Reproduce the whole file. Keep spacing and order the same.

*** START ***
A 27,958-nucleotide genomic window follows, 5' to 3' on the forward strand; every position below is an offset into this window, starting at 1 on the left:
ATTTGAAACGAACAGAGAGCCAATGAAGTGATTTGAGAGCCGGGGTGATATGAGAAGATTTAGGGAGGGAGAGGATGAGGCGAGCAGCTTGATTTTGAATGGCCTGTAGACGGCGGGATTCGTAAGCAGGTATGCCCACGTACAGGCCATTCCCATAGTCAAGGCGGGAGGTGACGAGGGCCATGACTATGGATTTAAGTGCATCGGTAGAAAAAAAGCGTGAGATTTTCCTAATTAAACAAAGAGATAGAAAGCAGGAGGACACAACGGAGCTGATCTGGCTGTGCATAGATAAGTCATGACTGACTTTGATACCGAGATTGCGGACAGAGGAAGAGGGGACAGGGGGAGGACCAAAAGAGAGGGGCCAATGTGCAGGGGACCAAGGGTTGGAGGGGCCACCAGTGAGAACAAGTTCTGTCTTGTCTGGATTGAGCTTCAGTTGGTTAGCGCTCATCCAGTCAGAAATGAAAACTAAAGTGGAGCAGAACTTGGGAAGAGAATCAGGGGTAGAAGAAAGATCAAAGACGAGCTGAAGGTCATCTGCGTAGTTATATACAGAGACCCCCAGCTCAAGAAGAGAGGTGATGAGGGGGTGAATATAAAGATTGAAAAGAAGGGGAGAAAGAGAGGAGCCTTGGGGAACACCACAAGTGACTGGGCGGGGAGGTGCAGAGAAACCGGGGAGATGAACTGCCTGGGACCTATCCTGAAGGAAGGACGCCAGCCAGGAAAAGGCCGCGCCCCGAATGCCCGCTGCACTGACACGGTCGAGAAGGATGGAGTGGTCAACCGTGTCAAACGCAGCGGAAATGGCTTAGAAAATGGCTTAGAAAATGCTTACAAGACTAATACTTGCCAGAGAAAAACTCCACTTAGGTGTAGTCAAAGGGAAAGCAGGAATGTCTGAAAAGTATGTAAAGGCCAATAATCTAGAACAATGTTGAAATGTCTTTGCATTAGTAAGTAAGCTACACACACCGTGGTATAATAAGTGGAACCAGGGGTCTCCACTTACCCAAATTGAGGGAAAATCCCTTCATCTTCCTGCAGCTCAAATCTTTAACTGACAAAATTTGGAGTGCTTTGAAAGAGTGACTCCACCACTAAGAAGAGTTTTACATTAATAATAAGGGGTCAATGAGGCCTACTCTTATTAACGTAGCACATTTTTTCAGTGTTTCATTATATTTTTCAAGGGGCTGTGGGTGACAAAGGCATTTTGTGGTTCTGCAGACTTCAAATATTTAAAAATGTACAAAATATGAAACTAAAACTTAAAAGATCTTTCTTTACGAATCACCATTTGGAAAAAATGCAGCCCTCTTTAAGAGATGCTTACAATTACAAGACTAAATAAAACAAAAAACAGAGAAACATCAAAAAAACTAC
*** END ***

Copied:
A 27,958-nucleotide genomic window follows, 5' to 3' on the forward strand; every position below is an offset into this window, starting at 1 on the left:
ATTTGAAACGAACAGAGAGCCAATGAAGTGATTTGAGAGCCGGGGTGATATGAGAAGATTTAGGGAGGGAGAGGATGAGGCGAGCAGCTTGATTTTGAATGGCCTGTAGACGGCGGGATTCGTAAGCAGGTATGCCCACGTACAGGCCATTCCCATAGTCAAGGCGGGAGGTGACGAGGGCCATGACTATGGATTTAAGTGCATCGGTAGAAAAAAAGCGTGAGATTTTCCTAATTAAACAAAGAGATAGAAAGCAGGAGGACACAACGGAGCTGATCTGGCTGTGCATAGATAAGTCATGACTGACTTTGATACCGAGATTGCGGACAGAGGAAGAGGGGACAGGGGGAGGACCAAAAGAGAGGGGCCAATGTGCAGGGGACCAAGGGTTGGAGGGGCCACCAGTGAGAACAAGTTCTGTCTTGTCTGGATTGAGCTTCAGTTGGTTAGCGCTCATCCAGTCAGAAATGAAAACTAAAGTGGAGCAGAACTTGGGAAGAGAATCAGGGGTAGAAGAAAGATCAAAGACGAGCTGAAGGTCATCTGCGTAGTTATATACAGAGACCCCCAGCTCAAGAAGAGAGGTGATGAGGGGGTGAATATAAAGATTGAAAAGAAGGGGAGAAAGAGAGGAGCCTTGGGGAACACCACAAGTGACTGGGCGGGGAGGTGCAGAGAAACCGGGGAGATGAACTGCCTGGGACCTATCCTGAAGGAAGGACGCCAGCCAGGAAAAGGCCGCGCCCCGAATGCCCGCTGCACTGACACGGTCGAGAAGGATGGAGTGGTCAACCGTGTCAAACGCAGCGGAAATGGCTTAGAAAATGGCTTAGAAAATGCTTACAAGACTAATACTTGCCAGAGAAAAACTCCACTTAGGTGTAGTCAAAGGGAAAGCAGGAATGTCTGAAAAGTATGTAAAGGCCAATAATCTAGAACAATGTTGAAATGTCTTTGCATTAGTAAGTAAGCTACACACACCGTGGTATAATAAGTGGAACCAGGGGTCTCCACTTACCCAAATTGAGGGAAAATCCCTTCATCTTCCTGCAGCTCAAATCTTTAACTGACAAAATTTGGAGTGCTTTGAAAGAGTGACTCCACCACTAAGAAGAGTTTTACATTAATAATAAGGGGTCAATGAGGCCTACTCTTATTAACGTAGCACATTTTTTCAGTGTTTCATTATATTTTTCAAGGGGCTGTGGGTGACAAAGGCATTTTGTGGTTCTGCAGACTTCAAATATTTAAAAATGTACAAAATATGAAACTAAAACTTAAAAGATCTTTCTTTACGAATCACCATTTGGAAAAAATGCAGCCCTCTTTAAGAGATGCTTACAATTACAAGACTAAATAAAACAAAAAACAGAGAAACATCAAAAAAACTAC